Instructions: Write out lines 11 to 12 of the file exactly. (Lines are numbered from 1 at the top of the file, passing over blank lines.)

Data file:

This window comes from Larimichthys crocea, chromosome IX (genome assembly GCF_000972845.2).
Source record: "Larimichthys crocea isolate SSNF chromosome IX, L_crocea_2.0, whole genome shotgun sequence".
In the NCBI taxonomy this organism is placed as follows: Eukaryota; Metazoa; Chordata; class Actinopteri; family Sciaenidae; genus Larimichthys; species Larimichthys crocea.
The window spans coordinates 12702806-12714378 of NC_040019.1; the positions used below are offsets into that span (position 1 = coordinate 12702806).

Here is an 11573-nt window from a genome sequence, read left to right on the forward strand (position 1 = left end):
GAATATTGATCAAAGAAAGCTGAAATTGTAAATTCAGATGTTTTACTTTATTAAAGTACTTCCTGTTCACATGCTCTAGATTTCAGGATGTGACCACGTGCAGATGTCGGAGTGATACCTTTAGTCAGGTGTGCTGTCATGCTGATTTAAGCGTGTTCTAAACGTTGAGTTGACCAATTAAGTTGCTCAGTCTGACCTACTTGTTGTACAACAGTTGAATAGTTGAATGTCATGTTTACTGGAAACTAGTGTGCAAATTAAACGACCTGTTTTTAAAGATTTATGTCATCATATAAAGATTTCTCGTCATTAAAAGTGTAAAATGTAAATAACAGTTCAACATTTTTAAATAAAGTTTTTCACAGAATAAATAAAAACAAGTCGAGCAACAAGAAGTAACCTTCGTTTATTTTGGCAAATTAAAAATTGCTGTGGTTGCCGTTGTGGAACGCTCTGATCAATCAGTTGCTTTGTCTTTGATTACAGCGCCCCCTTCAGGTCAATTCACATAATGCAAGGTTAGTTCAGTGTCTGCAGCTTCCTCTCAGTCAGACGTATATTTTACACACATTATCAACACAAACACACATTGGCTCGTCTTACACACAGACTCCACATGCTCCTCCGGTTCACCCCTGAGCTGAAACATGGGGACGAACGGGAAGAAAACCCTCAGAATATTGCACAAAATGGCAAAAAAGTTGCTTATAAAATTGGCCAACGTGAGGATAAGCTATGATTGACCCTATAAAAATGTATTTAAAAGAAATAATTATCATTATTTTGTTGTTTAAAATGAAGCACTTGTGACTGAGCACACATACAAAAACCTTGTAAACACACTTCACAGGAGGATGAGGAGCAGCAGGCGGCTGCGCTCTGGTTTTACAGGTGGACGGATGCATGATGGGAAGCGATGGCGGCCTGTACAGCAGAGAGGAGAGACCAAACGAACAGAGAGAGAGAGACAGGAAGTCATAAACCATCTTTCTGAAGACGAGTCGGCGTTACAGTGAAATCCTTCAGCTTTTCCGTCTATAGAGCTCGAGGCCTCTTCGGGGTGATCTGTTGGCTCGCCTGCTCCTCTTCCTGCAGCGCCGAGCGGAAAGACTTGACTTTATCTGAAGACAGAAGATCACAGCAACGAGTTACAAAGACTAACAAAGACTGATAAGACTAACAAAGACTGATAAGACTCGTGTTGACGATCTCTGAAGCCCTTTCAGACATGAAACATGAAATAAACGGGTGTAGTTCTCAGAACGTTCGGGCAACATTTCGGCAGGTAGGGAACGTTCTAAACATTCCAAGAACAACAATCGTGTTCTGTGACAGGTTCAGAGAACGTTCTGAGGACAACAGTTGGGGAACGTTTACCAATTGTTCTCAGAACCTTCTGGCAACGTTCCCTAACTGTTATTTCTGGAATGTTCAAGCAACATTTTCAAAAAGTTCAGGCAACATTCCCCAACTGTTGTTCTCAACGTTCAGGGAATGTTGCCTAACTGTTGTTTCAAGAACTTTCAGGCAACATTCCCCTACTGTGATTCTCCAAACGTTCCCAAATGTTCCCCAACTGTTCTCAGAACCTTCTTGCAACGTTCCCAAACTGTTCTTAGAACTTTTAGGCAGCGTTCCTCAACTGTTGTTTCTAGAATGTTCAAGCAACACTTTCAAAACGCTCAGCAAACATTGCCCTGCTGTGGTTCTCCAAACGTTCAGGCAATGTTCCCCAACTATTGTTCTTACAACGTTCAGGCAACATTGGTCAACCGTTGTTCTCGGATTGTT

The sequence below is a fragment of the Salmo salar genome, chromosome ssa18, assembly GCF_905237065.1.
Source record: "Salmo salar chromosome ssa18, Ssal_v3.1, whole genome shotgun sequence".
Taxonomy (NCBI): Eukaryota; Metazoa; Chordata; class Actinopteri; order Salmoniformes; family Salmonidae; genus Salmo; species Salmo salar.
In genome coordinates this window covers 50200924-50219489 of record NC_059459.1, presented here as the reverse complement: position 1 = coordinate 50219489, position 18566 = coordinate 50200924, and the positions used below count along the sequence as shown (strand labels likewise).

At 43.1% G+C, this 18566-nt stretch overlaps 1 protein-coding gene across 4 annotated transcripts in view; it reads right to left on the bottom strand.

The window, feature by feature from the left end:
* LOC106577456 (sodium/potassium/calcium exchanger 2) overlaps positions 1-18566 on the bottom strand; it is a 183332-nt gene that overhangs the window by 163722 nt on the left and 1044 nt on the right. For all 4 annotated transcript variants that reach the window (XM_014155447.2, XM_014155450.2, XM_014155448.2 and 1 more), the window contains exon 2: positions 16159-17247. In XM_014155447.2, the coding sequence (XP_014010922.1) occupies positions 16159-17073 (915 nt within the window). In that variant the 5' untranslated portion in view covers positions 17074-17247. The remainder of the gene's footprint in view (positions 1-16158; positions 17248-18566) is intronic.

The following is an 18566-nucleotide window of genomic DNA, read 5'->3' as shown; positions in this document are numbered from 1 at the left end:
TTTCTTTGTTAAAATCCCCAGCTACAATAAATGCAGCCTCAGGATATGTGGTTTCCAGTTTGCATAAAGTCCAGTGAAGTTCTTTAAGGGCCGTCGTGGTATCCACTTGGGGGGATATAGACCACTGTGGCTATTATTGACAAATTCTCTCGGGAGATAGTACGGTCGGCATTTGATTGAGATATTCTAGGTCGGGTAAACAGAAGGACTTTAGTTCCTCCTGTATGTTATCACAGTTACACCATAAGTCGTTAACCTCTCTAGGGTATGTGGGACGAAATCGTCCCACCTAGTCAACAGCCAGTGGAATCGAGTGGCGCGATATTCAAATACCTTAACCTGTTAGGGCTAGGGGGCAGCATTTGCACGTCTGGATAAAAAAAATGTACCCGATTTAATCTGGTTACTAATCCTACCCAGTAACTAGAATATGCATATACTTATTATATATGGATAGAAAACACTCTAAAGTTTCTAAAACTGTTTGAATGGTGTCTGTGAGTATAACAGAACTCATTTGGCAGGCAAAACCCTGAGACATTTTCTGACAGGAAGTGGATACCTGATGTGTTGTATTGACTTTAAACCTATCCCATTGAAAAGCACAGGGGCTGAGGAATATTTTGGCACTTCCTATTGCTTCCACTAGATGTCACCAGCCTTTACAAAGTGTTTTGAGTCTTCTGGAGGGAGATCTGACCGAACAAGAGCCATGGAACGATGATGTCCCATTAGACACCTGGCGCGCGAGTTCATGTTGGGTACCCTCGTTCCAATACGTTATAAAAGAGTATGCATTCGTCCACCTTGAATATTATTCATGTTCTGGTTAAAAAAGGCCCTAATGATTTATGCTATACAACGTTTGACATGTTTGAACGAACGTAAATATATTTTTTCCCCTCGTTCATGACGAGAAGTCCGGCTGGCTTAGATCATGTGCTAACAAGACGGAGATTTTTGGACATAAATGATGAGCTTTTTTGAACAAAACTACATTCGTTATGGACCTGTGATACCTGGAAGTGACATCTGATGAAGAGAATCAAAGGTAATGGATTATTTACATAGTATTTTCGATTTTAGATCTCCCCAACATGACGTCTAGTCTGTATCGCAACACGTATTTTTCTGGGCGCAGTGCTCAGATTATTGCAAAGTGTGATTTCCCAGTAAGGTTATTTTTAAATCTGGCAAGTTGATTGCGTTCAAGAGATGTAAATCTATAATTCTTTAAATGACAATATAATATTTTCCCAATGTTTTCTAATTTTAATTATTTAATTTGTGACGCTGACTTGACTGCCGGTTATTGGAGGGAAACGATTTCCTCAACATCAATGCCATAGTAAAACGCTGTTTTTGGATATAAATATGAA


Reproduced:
At 43.1% G+C, this 18566-nt stretch overlaps 1 protein-coding gene across 4 annotated transcripts in view; it reads right to left on the bottom strand.

The window, feature by feature from the left end: